The public finance world has changed a lot over the last ten years since you’ve been CEO. Which changes do you think have impacted CIPFA the most?
One of the biggest changes is around skills. The core skills that one acquires in one’s early career remain vitally important, because they provide a sense of the scope of being a professional. Over the past ten years, the focus on lifelong learning has certainly become much more important – an acknowledgement that the skills you acquire at the beginning of your career don’t sustain you through your whole career. One needs to acquire new skills because there is so much happening in the public sector, and the pace of change is increasing. That has impacted on CIPFA – it’s made us more focused on new CPD products and developing accredited learning for the new skills public finance professionals need for their jobs.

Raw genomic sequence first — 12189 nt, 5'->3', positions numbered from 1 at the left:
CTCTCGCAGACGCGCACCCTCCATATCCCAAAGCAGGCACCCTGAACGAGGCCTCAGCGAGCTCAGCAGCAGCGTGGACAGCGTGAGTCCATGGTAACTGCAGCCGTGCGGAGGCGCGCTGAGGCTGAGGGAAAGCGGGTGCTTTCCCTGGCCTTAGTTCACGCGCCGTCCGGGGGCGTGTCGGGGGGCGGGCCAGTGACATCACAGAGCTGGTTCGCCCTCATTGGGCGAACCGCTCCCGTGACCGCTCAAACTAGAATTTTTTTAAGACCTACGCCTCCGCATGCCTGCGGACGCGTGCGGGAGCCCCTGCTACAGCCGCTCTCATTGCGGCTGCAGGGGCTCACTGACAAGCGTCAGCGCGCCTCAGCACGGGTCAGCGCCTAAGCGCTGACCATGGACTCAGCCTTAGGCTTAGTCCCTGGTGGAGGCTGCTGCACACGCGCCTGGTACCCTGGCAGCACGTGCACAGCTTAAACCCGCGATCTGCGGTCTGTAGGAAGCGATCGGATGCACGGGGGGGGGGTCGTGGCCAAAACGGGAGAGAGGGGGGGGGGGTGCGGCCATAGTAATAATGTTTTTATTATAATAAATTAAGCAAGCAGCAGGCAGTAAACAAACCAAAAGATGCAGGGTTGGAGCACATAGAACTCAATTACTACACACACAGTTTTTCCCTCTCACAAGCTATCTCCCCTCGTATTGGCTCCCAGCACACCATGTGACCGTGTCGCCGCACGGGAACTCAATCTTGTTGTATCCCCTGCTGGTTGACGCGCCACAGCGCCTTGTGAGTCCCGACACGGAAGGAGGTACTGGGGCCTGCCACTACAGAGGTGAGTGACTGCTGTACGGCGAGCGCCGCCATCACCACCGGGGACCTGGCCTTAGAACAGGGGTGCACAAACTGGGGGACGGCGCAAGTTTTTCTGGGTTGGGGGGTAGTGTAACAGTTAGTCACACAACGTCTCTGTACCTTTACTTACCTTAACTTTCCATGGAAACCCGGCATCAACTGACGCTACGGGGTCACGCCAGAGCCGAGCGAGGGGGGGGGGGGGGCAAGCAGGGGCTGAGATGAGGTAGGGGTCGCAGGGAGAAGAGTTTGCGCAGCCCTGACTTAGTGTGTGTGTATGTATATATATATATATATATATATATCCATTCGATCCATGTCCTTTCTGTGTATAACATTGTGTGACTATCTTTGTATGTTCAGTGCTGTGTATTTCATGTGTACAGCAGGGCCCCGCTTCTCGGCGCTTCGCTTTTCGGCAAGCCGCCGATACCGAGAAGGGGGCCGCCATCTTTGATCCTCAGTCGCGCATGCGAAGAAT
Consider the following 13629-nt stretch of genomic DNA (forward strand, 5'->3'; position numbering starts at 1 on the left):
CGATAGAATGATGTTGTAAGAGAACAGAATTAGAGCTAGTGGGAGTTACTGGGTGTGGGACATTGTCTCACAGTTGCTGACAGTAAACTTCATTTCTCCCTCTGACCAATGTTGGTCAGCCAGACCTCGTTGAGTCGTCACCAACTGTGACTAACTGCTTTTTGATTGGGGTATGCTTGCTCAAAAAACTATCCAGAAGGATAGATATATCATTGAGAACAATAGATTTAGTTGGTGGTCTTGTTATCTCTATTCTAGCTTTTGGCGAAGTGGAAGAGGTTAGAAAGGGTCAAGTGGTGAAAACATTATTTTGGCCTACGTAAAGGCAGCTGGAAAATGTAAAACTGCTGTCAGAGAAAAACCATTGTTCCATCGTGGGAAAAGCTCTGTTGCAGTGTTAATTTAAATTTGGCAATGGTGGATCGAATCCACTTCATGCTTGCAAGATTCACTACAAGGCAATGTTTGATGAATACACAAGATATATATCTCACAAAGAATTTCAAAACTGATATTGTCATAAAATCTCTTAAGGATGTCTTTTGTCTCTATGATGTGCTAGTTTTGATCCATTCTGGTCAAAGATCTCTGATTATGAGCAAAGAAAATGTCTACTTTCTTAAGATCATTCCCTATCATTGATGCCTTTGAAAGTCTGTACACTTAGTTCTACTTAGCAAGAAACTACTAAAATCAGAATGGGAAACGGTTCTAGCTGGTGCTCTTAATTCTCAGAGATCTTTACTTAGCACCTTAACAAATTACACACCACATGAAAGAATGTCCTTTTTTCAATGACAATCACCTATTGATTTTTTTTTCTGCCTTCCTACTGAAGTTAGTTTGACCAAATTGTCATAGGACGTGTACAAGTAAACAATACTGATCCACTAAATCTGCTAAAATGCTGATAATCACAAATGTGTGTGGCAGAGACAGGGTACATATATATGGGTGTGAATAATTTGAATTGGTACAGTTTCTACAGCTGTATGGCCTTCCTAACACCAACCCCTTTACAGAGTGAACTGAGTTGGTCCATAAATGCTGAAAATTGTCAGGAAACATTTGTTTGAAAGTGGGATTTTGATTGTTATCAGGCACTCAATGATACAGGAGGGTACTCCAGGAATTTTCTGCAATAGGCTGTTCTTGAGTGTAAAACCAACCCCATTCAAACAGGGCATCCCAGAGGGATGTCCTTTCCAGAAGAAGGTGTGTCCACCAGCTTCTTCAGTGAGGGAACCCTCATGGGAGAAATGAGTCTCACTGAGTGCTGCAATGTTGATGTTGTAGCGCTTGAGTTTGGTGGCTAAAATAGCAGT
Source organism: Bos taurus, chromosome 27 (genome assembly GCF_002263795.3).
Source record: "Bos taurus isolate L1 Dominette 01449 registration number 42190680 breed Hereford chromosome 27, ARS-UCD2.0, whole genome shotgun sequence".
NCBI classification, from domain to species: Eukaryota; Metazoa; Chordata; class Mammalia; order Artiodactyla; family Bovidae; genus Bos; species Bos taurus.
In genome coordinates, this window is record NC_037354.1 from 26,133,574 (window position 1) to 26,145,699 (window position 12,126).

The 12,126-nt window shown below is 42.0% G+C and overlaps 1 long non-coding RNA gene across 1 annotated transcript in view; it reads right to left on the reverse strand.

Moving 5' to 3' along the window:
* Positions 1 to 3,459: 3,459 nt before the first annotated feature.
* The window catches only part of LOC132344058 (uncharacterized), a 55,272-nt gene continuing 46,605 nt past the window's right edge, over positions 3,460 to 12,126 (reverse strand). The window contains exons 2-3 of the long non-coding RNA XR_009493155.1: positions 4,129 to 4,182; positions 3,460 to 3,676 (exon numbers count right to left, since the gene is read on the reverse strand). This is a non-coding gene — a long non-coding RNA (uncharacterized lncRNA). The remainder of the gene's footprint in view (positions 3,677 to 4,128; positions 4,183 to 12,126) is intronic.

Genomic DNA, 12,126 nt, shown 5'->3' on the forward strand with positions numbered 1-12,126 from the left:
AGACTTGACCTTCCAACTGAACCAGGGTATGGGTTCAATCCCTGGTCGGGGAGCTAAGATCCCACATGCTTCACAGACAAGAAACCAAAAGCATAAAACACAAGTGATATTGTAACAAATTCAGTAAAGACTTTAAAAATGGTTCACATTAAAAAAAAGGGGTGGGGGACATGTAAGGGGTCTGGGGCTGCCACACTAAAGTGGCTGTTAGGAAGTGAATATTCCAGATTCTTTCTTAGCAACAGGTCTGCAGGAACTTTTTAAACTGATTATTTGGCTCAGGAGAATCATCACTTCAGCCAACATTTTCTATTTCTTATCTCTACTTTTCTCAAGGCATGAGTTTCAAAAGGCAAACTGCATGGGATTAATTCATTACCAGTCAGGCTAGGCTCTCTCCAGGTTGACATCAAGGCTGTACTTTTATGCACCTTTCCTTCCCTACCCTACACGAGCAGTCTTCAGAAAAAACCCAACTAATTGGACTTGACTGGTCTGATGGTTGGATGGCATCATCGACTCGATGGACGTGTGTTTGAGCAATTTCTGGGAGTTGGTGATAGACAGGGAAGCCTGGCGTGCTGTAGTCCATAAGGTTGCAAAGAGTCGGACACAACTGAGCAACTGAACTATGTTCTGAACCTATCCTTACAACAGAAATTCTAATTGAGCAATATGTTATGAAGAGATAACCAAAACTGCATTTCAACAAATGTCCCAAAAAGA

Over the next ten years, for example, as well as financial reporting, there will be a growing emphasis on non-financial reporting in areas such as environmental, social and corporate governance (ESG). Accountants and auditors will have an important role to play as assurers that organisations prepare and publish non-financial data. That’s probably the biggest change I’ve seen in my career, and it’s happening now. That acceleration in change places more pressures on organisations to have a wider set of skills.
In your opinion, what have been the biggest challenges CIPFA has faced over the past decade?